Types of Neurons
Receives information from
other
neurons at
receptor sites
- and transmits it through to rest of the neuron (
D
AT
Way)
What:
Sites on the surface of the dendrites sensitive to a chemical called
neurotransmitters
Function:
Cell Body
Responsible for transmitting messages received by dendrites to other neurons through the
terminal buttons

(D
A
T Way)
Function:
Fatty substance around the axon - for the purpose of
quickening the speed
of communication within the neuron
Side Note:
Breakdown has been well connected with Multiple Sclerosis - and some evidence suggests may also be the case with Alzheimer's
Function:
Branches at the
end
of the axon that contain
neurotransmitters
in the
synaptic vesicles

(DA
T
Way)
Function:
Sacs
in
the terminal buttons that contain the
neurotransmitters
that are released in the synapse
What:
Why?
What:
When resting. interior of neurons are mostly
negative
ions - while outside liquid is mostly
positive
ions
Brief electrical charge that occurs when a
neuron is stimulated
by another neuron - causing communication with other neurons
Why?
1
Receptor sites
on the dendrite were
stimulated
2
Stimulation causes positive ions
(sodium)
to - briefly - rush into the axon - making the neuron
more positive inside
than outside
Sodium
+
Sodium
+
What:
What:
Once threshold is reach - the neuron
fires
- same intensity every time - no in between
You either pushed the lever enough to cause a toilet to flush - or you didn't.
A neuron's threshold works the same
What:
Short time period after a neuron
fires
- when a neuron returns to resting potential and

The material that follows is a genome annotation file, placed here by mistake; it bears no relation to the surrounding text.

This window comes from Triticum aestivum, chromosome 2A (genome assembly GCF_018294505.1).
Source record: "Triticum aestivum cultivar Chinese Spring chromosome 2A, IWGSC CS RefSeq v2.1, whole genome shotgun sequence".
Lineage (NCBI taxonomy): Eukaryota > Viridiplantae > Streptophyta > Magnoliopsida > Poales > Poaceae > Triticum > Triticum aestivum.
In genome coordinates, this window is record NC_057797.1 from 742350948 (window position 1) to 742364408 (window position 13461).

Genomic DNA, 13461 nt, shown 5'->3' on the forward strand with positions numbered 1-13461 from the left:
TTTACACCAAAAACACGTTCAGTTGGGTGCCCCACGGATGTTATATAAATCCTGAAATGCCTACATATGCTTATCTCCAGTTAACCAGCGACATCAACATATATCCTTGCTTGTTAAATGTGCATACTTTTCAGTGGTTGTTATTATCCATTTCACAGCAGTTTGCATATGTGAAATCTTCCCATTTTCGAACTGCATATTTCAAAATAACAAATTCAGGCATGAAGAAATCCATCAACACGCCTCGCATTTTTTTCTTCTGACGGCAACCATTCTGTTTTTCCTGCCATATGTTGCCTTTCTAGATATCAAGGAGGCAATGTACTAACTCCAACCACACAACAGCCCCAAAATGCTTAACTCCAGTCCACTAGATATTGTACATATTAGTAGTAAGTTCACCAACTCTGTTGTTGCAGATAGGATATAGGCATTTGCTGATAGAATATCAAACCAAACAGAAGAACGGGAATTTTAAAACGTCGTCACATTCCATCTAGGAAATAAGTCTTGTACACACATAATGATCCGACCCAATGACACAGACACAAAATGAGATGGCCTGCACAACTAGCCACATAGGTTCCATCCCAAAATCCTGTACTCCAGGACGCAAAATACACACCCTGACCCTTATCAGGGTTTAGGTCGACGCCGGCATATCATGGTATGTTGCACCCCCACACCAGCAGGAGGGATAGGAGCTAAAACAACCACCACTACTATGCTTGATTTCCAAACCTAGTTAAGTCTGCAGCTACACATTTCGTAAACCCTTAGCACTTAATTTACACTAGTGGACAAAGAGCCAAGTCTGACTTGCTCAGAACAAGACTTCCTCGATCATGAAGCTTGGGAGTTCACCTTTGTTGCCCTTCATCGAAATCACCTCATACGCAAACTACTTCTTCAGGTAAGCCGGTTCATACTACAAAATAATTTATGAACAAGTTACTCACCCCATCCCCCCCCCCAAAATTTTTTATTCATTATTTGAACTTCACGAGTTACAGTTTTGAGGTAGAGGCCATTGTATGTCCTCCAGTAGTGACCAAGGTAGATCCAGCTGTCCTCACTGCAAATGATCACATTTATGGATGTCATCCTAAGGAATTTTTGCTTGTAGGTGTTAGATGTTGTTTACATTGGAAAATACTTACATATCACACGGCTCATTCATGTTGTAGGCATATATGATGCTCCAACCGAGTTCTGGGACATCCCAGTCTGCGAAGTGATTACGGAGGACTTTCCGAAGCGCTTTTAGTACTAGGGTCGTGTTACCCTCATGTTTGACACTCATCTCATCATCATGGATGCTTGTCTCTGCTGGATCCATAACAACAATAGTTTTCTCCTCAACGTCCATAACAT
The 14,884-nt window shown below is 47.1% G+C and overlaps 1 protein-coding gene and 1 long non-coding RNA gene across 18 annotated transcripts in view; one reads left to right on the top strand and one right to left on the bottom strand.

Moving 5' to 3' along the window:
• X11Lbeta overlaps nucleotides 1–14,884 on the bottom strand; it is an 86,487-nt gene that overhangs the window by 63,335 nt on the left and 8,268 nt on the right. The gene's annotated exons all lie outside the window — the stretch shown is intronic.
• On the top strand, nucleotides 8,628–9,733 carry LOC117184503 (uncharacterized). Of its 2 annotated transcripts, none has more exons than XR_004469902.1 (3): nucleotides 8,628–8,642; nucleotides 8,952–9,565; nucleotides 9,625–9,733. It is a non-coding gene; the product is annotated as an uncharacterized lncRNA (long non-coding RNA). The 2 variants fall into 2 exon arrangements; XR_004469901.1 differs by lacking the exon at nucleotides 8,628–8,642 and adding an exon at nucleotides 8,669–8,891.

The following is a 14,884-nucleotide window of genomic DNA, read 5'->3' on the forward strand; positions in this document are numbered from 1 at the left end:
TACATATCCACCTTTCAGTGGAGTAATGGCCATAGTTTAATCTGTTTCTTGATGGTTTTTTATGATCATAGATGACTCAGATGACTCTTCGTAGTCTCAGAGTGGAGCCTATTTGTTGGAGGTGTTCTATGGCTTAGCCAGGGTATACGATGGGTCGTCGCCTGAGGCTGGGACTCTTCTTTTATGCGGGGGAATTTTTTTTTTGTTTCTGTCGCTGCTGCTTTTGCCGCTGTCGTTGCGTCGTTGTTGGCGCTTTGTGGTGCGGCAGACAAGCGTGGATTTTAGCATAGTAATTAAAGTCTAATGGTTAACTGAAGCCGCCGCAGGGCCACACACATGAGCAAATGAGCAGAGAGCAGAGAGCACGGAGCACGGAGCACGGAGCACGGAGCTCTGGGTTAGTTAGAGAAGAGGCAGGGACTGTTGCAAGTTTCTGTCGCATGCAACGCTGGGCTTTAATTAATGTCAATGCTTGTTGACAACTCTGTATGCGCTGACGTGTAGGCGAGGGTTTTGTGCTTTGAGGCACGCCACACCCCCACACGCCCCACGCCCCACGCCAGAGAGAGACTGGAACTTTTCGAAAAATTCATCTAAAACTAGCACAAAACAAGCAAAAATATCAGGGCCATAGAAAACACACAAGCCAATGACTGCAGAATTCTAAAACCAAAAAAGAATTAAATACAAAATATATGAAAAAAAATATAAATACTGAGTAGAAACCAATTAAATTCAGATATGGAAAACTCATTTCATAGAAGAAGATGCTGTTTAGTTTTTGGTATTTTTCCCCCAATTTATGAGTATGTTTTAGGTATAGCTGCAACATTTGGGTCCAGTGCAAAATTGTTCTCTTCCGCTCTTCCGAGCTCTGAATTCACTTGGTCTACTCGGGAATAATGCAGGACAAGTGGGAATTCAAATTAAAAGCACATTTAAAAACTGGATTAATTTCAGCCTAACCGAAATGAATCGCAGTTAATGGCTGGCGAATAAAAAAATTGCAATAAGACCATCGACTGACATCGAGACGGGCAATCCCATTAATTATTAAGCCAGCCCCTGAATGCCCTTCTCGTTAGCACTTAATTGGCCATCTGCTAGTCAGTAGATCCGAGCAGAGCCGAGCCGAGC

CANNOT
fire again
Neurotransmitters
What:
Chemicals held in the synaptic vesicles of the axon terminals
What:
Small space between the terminal buttons of the
presynaptic
neuron and the receptor sites on dendrites of the
postsynaptic
neuron
Presynaptic neuron
Postsynaptic neuron
Terminal buttons/synaptic vesicles
Actual small space
(synapse/synaptic cleft)
Receptor sites on dendrites
da
T
D
at
1
Contains:
2
3
(presynaptic neuron)
(postsynaptic neuron)
1
2
3
During Action Potential:
Released from those vesicles into the synapse - causing the
stimulation
of
other
neurons
Excitatory
Inhibitory
Causes more action potential
Stops action potential
Primary Function:
Mood
regulation
Low levels:
Linked with depression
Applications:
Prozac
block
Serotonin
reuptake
- to boost mood
Reuptake
Primary Function:
Enables
muscle movements

(
via
motor neurons) and linked to
memory
Low levels:
Difficulty with movement and memory
Applications:
Alzheimer's Disease
is closely linked to a
significant decrease
in Acetylcholine receptors
Primary Function:
Brain's
"pleasure reward system"
High levels:
Linked to Schizophrenia
Low levels:
Linked to Parkinson's Disease
Practical Applications:
Cocaine "works" by
blocking
the
reuptake
of dopamine
Primary Function:
Most common
excitatory
neurotransmitter - crucial for normal cognitive functioning
Primary Function:
Low levels:
Most common
inhibitory
neurotransmitter -
reduces
brain activity -
(
ex.
sleeping/relaxing)
Linked with insomnia
(unable to fall asleep)
Primary Function:
Applications:
Linked with
increased heart rate/blood pressure
during moments of fright
Primary Function:
Pain/stress maintenance
Euphoric